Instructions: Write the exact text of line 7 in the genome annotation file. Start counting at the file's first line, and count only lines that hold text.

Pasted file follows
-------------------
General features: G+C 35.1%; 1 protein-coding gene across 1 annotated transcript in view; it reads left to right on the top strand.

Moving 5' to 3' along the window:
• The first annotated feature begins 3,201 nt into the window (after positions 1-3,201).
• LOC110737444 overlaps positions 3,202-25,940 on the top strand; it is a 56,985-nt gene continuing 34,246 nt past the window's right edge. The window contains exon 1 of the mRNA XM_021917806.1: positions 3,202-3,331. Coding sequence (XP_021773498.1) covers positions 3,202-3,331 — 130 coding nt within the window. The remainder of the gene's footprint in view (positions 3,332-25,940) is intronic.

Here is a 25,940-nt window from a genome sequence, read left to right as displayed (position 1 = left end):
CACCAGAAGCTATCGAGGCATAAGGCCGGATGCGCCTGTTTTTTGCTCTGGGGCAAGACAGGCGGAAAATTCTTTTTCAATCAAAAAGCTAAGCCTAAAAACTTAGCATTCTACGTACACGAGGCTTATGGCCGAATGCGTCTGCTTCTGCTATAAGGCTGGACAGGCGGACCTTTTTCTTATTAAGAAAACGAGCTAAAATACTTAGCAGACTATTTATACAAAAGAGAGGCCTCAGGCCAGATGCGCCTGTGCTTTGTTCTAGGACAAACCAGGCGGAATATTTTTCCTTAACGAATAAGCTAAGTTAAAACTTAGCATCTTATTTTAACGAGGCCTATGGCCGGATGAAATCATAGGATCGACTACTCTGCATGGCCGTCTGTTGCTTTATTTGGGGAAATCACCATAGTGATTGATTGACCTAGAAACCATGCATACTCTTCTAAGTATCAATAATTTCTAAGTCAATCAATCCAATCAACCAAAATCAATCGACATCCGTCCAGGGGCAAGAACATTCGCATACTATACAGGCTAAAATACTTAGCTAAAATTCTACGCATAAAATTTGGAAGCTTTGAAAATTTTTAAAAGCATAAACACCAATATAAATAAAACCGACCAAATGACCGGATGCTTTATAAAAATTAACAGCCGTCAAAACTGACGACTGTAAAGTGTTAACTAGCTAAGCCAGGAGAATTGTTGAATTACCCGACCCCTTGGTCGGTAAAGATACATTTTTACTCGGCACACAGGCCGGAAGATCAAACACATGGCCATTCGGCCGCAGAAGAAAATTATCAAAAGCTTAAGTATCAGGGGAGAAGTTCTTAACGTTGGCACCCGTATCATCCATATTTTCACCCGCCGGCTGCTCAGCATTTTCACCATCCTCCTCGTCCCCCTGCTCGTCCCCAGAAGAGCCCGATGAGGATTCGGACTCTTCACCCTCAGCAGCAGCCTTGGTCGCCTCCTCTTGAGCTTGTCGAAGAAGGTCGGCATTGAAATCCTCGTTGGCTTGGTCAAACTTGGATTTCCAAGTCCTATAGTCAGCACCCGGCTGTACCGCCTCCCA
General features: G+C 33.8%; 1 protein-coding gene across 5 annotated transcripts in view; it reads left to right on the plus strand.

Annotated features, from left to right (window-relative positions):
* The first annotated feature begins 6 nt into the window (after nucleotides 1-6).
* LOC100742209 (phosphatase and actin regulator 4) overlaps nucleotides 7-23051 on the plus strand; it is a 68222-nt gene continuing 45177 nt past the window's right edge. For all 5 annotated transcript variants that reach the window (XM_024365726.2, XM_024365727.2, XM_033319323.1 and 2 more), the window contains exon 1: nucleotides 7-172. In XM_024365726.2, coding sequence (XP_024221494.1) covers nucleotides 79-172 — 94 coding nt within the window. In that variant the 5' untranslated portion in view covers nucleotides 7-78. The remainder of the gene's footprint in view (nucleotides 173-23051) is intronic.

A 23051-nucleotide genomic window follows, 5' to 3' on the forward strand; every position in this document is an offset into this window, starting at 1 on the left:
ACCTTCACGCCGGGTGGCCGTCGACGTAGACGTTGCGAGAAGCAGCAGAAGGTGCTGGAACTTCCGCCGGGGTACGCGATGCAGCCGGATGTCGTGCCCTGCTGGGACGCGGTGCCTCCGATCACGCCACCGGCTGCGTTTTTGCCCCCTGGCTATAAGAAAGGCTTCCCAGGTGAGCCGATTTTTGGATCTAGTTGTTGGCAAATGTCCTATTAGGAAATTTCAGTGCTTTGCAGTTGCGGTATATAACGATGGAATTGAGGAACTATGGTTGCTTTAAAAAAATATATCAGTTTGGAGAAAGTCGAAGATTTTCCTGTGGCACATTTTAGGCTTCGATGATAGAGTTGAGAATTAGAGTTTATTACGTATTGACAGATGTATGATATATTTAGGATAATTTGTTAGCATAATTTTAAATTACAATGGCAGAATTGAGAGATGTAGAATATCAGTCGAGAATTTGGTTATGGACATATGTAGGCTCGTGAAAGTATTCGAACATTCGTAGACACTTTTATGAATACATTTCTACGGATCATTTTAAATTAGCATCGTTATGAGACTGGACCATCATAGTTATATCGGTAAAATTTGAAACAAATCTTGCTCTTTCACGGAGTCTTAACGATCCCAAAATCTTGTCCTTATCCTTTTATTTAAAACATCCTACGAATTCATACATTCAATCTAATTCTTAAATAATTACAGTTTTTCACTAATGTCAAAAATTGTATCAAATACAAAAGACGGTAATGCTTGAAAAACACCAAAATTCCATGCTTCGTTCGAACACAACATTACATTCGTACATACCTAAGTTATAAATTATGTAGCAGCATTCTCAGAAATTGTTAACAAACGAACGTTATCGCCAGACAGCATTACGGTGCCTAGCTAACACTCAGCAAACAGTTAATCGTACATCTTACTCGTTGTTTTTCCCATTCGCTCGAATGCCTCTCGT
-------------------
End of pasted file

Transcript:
General features: G+C 33.8%; 1 protein-coding gene across 5 annotated transcripts in view; it reads left to right on the plus strand.